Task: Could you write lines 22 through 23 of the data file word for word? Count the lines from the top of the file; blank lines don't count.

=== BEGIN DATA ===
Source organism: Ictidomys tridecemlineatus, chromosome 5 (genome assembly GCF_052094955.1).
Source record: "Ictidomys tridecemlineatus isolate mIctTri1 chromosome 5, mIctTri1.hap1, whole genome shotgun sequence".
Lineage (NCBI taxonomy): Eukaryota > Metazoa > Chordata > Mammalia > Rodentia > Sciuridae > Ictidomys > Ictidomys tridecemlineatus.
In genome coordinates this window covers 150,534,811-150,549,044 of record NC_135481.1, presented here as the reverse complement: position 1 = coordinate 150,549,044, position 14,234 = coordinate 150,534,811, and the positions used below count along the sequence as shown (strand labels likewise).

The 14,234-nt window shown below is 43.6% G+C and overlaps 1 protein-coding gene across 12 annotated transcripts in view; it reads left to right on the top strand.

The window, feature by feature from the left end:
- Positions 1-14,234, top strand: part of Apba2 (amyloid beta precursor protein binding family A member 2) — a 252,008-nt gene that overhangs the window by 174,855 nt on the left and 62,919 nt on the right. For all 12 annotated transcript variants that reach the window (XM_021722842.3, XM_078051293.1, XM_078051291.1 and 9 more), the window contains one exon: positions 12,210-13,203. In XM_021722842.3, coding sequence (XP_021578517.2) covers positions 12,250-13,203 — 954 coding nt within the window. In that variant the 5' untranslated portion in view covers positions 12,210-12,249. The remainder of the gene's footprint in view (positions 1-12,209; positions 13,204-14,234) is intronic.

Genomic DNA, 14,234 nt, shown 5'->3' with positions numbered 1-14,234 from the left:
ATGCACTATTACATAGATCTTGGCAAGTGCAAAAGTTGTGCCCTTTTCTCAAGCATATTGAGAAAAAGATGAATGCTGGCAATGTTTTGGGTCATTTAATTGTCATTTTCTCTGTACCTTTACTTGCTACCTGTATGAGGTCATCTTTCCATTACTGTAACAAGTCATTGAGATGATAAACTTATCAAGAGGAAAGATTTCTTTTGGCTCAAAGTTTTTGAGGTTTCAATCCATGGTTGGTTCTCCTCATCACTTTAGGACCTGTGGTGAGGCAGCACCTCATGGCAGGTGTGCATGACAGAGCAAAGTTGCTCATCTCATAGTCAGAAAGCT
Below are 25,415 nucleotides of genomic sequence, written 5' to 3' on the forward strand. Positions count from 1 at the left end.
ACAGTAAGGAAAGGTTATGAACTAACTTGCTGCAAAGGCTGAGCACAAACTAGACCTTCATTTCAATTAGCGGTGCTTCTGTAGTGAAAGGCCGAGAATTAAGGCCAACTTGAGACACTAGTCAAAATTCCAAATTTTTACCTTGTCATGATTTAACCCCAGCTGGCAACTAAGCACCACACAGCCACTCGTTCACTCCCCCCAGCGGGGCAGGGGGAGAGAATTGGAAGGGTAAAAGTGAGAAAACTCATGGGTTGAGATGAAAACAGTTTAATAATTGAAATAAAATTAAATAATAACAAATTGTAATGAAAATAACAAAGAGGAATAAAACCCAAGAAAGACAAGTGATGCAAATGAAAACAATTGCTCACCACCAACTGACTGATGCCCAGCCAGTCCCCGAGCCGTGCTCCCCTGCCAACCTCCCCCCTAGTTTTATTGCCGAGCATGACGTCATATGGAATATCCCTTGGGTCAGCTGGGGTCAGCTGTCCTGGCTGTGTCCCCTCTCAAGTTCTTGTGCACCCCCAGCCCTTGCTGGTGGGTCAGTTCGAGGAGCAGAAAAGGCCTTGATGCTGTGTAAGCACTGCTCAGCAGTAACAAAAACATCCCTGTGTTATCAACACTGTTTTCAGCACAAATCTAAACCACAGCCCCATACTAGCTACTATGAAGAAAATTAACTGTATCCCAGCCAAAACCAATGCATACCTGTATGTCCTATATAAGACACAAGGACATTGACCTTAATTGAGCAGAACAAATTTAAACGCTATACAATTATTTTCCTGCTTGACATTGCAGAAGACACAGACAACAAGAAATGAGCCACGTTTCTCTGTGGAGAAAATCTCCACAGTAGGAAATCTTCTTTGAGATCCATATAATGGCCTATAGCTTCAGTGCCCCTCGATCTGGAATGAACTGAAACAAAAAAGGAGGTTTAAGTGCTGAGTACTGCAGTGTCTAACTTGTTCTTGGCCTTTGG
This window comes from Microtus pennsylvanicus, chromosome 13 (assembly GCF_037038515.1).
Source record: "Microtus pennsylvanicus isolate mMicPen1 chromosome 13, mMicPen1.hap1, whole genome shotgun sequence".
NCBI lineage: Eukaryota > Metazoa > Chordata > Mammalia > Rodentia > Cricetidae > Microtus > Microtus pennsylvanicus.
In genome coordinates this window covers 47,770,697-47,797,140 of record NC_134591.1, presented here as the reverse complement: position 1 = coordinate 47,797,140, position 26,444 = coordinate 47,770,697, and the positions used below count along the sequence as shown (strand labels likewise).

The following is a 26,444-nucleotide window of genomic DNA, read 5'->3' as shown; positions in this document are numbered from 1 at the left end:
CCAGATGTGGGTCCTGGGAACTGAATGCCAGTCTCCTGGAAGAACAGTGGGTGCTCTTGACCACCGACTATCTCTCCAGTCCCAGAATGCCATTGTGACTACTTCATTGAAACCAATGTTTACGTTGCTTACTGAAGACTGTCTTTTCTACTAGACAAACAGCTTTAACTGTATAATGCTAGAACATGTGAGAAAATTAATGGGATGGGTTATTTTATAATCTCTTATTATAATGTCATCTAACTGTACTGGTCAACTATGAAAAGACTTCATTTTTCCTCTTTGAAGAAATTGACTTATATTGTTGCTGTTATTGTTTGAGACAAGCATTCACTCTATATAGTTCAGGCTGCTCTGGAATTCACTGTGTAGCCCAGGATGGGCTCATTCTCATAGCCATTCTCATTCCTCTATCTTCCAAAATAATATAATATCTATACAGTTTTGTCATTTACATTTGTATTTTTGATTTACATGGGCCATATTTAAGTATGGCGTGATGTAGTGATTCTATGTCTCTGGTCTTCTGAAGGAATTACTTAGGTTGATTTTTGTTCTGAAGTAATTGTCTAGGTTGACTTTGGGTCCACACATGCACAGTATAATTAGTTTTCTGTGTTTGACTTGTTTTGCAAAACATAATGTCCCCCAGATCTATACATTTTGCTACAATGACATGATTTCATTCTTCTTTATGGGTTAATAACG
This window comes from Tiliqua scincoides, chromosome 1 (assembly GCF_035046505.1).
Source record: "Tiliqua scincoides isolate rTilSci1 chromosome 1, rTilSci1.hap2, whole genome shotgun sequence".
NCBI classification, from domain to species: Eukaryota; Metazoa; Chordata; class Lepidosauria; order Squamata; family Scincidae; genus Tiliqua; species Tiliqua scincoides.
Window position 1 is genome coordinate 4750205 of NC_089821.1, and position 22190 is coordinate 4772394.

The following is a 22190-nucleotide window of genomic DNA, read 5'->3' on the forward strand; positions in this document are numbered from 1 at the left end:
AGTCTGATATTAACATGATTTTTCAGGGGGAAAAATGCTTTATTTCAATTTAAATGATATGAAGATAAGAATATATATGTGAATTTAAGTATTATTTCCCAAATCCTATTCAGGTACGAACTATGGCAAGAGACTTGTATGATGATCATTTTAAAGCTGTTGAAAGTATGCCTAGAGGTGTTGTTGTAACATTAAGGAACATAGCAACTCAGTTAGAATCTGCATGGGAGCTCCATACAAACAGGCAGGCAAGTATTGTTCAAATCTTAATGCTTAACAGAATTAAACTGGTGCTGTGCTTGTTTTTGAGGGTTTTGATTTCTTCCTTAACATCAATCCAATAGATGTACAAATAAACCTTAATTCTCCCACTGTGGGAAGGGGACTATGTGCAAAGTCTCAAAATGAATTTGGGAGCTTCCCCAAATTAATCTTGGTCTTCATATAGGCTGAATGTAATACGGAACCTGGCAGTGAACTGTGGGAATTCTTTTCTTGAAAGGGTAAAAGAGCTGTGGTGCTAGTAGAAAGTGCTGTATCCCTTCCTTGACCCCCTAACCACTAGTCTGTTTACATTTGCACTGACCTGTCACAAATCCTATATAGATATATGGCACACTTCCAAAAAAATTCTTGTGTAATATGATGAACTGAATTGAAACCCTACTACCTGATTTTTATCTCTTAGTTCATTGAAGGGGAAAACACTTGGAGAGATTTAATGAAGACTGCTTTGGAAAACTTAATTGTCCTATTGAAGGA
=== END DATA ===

The following is a 22190-nucleotide window of genomic DNA, read 5'->3' on the forward strand; positions in this document are numbered from 1 at the left end:
AGTCTGATATTAACATGATTTTTCAGGGGGAAAAATGCTTTATTTCAATTTAAATGATATGAAGATAAGAATATATATGTGAATTTAAGTATTATTTCCCAAATCCTATTCAGGTACGAACTATGGCAAGAGACTTGTATGATGATCATTTTAAAGCTGTTGAAAGTATGCCTAGAGGTGTTGTTGTAACATTAAGGAACATAGCAACTCAGTTAGAATCTGCATGGGAGCTCCATACAAACAGGCAGGCAAGTATTGTTCAAATCTTAATGCTTAACAGAATTAAACTGGTGCTGTGCTTGTTTTTGAGGGTTTTGATTTCTTCCTTAACATCAATCCAATAGATGTACAAATAAACCTTAATTCTCCCACTGTGGGAAGGGGACTATGTGCAAAGTCTCAAAATGAATTTGGGAGCTTCCCCAAATTAATCTTGGTCTTCATATAGGCTGAATGTAATACGGAACCTGGCAGTGAACTGTGGGAATTCTTTTCTTGAAAGGGTAAAAGAGCTGTGGTGCTAGTAGAAAGTGCTGTATCCCTTCCTTGACCCCCTAACCACTAGTCTGTTTACATTTGCACTGACCTGTCACAAATCCTATATAGATATATGGCACACTTCCAAAAAAATTCTTGTGTAATATGATGAACTGAATTGAAACCCTACTACCTGATTTTTATCTCTTAGTTCATTGAAGGGGAAAACACTTGGAGAGATTTAATGAAGACTGCTTTGGAAAACTTAATTGTCCTATTGAAGGA